While bike sales were a relatively small part of their businesses, the closure of major sporting goods chains this year had repercussions in the bike world. Sport Chalet closed 47 locations in the West, and Sports Authority has begun closing more than 460 locations in the U.S. and Puerto Rico. Late last year, Boston-based chain City Sports declared bankruptcy and closed 26 locations.

Several of the bankruptcies left bike industry suppliers hanging. Sport Chalet owed Accell North America $1.4 million and Fuji parent Advanced Sports International $600,000, for example.

The going-out-of-business sales also affect local retail markets. Sports Authority has just begun its sales in earnest, with discounts starting at 30 percent on bikes and accessories, which will increase as the sales continue.

The closures also contributed to a difficult job market for those working in the sports industry. Sports Authority laid off 770 workers just at its corporate headquarters near Denver; the chain employed more than 14,000 people nationally. Sport Chalet had nearly 2,000 employees nationally.

Longer term: Generational changes, resource shifts

We'll resist the temptation to repeat here all that has been written about demographic and shopping shifts that are affecting the long-term viability of the bike industry and brick-and-mortar retailing, and which no doubt contribute to the recent spate of layoffs.

Two companies that have announced layoffs have each recently launched omnichannel programs to sell bikes online.

It's worth noting, however, that while many of the recent layoffs have been in sales and marketing positions, no recent layoff announcement has mentioned a reduction in web development staff, nor has any company announced plans to scale back their e-commerce business. In fact, two of the companies that have had significant layoffs in the past year — Raleigh and Giant USA — have each recently launched omnichannel programs to sell bikes online, with pickup at local bike shops.

Raleigh and Giant join Trek, which announced its omnichannel bike sales program last August (and which hasn't announced any layoffs). When he revealed the plan, Trek president John Burke said building Trek's new website was the single biggest expense in company history (and he made that remark before the program's launch was delayed by several months).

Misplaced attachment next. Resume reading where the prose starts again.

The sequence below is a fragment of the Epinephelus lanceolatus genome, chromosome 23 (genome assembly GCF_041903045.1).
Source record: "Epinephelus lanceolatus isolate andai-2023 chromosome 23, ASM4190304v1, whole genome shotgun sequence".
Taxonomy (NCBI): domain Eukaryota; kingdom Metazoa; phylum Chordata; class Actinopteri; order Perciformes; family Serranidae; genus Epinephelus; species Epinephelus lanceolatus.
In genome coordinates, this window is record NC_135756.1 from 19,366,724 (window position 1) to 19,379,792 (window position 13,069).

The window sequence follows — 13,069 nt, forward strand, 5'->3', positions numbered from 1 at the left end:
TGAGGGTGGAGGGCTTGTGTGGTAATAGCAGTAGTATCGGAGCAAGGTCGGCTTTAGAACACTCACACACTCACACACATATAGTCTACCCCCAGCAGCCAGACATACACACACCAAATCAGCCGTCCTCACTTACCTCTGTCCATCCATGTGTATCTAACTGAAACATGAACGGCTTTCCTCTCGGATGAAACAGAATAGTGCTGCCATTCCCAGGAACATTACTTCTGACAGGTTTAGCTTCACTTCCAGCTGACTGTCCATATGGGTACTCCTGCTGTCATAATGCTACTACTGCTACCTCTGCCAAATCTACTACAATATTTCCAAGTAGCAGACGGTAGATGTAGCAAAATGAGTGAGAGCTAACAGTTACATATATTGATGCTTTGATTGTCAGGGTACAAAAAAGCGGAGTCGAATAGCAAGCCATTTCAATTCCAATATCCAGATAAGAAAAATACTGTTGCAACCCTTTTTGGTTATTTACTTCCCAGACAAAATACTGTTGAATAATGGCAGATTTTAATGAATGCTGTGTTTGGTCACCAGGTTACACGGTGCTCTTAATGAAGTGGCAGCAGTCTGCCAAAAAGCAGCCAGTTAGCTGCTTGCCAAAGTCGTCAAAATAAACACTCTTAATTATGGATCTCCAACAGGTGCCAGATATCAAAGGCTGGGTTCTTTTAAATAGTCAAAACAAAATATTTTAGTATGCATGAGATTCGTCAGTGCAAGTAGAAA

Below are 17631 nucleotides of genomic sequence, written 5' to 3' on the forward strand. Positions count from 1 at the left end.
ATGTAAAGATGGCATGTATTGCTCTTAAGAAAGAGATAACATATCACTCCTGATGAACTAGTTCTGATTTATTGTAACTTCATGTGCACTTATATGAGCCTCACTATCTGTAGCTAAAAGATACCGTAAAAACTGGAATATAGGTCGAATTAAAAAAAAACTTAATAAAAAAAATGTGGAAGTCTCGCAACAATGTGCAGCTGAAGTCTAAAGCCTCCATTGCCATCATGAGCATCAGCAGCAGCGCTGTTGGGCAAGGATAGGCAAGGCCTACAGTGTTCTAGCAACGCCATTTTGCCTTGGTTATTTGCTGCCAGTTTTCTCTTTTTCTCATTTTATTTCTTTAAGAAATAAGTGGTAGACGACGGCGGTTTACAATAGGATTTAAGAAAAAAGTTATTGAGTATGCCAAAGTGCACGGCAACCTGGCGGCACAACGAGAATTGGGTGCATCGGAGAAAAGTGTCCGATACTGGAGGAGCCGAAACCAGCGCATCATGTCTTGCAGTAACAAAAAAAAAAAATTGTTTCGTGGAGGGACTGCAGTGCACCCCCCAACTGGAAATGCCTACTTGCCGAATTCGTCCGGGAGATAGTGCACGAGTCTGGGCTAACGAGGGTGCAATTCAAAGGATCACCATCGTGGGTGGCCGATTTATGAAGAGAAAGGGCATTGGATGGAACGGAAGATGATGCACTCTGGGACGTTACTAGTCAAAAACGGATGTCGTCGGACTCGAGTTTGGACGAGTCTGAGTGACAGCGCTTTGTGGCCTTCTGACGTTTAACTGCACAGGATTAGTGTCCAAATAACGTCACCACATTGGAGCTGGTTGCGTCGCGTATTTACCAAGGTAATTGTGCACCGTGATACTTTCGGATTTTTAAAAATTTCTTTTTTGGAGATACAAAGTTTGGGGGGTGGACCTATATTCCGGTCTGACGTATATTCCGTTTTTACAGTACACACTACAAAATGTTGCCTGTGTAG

While these three brands and others have shifted some resources toward building an e-commerce infrastructure, none of them have started concerted marketing campaigns designed specifically to drive consumers to their sites to make purchases. That might change when Canyon Bicycles gets its consumer-direct bike sales program up and running in the U.S. early next year. "Brand-building" ads might not be enough when the competition is running "Buy Here Now!" ads.

On a retail level, a similar trend might be developing. SmartEtailing, which supplies many top U.S. retailers with the back-end infrastructure to operate e-commerce, is now turning its attention to marketing to drive customers to those e-commerce sites. That next step contributed to the merger of SmartEtailing and Harvest Retail Marketing. While SmartEtailing recently laid off three workers as a result of the merger, company president Ryan Atkinson said he expects to add more workers, with different skills, in coming months.

At the supplier level and at retail, increased spending on online sales and marketing might squeeze some department budgets, but it also might eventually be good news for those who sell online advertisements and those who know how to sell, build and manage in the omnichannel economy.